Domestic terror: extremists, sovereign citizens and law enforcement
As Charlottesville, Va., struggles to recover from last weekend’s deadly violence and authorities warn of increased threats from domestic extremists, the Justice Department is quietly shutting down a program that trains officers on combating terrorism.
The State and Local Anti-Terrorism Training program, which has served more than 142,000 law enforcement officers in every state in the country, has run out of funding. Its last day is Sept. 30.
“It makes absolutely no sense,” said Mike Sena, president of the National Fusion Center Association, which represents a network of 79 centers across the country designed to help law enforcement agencies collect and share terrorism-related information.
“Eliminating programs that are critical to preparing our people in the field to identify threats before they manifest and cause harm to our public is an egregious error.”
Sena and other law enforcement experts also question the effectiveness of a domestic terrorism task force the Justice Department revived in 2014. At a time of heightened concerns about violence, they say, they’ve heard nothing about the task force or its efforts, nor have they been asked to participate.
The Justice Department did not respond to repeated questions for comment about why the anti-terrorism training program was being eliminated or whether the task force was still active — and if so, what it has accomplished.
Domestic terrorism exploded on the radar last weekend when throngs of white nationalists — among them neo-Nazis, Ku Klux Klan members and racist skinheads — swarmed Charlottesville, Va., to protest the city’s decision to remove a Confederate monument. Those who monitor extremist groups called the rally the country’s biggest gathering of white supremacists in more than a decade.
One counterprotester, 32-year-old Heather Heyer, died, and 19 were injured when a man rammed his car into a crowd. The alleged driver, James Alex Fields Jr. of Ohio, has been described as an open admirer of Adolf Hitler and the Nazis.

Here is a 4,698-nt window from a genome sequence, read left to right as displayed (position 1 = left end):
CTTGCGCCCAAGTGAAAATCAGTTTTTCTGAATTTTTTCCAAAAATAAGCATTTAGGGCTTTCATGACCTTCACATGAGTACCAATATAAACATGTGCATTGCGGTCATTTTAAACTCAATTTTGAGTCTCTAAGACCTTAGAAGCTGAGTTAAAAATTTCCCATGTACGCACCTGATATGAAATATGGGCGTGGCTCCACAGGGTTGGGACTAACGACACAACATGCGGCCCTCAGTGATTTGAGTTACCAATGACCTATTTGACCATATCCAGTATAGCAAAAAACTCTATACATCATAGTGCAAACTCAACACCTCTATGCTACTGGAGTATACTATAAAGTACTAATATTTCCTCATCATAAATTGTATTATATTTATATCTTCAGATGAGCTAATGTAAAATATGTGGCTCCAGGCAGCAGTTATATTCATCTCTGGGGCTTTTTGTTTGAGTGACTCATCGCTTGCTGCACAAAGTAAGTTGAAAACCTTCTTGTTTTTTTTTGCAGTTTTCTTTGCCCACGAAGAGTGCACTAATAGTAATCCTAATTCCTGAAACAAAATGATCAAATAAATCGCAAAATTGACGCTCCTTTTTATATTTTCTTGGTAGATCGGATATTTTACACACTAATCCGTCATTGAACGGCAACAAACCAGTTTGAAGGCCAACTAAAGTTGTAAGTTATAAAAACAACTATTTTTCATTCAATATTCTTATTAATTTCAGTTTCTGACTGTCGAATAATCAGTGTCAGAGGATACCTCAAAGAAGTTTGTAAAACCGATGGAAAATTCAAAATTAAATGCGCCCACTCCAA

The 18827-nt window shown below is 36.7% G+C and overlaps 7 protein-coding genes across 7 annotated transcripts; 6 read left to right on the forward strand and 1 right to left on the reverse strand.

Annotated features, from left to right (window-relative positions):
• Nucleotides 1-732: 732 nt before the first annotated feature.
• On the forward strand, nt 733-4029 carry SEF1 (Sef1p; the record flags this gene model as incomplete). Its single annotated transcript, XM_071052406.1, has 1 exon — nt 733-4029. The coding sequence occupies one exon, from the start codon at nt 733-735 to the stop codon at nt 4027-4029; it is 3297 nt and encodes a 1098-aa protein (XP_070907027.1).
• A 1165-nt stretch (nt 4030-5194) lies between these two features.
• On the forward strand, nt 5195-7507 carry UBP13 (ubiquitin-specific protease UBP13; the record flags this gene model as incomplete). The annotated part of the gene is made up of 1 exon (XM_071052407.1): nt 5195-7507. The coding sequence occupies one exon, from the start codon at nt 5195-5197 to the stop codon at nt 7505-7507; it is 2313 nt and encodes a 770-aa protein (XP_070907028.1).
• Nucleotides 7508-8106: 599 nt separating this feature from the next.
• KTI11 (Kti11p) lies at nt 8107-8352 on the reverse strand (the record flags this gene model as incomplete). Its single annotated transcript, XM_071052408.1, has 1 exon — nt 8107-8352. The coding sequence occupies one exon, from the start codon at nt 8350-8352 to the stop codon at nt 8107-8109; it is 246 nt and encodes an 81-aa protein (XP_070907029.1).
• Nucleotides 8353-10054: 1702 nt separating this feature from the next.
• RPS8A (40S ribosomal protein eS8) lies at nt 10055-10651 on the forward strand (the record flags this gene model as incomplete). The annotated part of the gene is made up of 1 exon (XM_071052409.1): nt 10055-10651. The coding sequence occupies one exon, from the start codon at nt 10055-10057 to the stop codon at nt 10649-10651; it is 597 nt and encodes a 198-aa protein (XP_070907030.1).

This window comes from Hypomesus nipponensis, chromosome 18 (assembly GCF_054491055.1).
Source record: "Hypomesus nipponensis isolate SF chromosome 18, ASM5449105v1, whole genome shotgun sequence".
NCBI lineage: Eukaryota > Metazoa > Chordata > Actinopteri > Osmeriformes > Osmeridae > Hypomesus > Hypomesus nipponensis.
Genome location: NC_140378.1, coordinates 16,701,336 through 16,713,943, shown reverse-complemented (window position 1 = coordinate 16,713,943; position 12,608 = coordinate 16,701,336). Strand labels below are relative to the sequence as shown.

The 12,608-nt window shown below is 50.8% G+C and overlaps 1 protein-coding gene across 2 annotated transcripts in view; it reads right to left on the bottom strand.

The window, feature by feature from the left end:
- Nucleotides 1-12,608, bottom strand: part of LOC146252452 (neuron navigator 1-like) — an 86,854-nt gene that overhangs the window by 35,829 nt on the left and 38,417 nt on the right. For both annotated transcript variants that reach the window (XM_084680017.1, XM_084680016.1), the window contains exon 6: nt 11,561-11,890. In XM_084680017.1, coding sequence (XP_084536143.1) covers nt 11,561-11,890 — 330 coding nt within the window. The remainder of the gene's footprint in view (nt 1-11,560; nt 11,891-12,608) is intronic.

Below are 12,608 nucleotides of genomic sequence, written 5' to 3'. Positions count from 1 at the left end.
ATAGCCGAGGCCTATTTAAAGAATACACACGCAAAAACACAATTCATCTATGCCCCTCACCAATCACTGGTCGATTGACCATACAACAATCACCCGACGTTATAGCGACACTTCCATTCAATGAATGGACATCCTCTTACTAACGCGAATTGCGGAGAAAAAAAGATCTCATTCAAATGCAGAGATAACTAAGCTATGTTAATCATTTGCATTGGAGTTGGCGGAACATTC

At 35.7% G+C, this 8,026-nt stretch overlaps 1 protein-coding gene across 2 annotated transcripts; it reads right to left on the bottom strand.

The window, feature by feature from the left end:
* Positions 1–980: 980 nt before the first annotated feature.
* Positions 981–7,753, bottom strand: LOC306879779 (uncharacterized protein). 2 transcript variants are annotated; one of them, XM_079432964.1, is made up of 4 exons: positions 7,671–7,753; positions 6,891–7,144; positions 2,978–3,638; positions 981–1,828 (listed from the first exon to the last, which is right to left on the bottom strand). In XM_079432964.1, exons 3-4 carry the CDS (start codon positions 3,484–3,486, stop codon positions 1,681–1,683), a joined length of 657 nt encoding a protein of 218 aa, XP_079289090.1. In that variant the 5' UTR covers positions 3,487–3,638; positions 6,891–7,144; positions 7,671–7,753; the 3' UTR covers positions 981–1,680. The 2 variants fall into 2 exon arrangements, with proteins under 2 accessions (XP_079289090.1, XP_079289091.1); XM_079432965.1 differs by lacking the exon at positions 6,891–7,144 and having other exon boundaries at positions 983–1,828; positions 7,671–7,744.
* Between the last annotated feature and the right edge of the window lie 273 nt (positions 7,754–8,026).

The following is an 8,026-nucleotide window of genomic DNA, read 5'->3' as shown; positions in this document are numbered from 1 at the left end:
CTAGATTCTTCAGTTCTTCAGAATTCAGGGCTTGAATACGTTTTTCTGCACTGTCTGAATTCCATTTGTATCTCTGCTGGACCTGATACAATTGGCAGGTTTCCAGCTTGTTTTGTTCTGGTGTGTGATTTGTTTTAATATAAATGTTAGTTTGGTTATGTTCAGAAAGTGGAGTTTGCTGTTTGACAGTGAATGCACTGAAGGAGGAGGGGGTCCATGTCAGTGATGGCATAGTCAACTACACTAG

On Monday, Attorney General Jeff Sessions called the incident “an unequivocally unacceptable and evil attack” and said it met the definition of domestic terrorism. His comments raise even more questions, some law enforcement experts say, as to why the government would eliminate a program whose mission was to help thwart such attacks.
“This is one of the best training programs in the country, and it’s provided free to law enforcement,” said Bob Paudert, a former police chief of West Memphis, Ark., whose son and another officer were gunned down by anti-government sovereign citizens during a traffic stop in 2010. “You can’t get a straight answer. And I have even sent word to the Trump administration. It’s just ridiculous.”
Oklahoma City spurs action
The State and Local Anti-Terrorism Training program, known as SLATT, was created in 1996 in response to the worst act of domestic terrorism committed on U.S. soil — the April 1995 bombing of the Murrah Federal Building in Oklahoma City. The program trains officers “to understand, detect, deter and investigate acts of terrorism in the United States by both international and domestic terrorists.”
Administered by the Bureau of Justice Assistance, the program is funded through Justice Department appropriations. The agency says the training sessions, briefings and publications are regularly requested by U.S. attorneys’ offices, the FBI, national policy organizations, and state, local and tribal law enforcement agencies.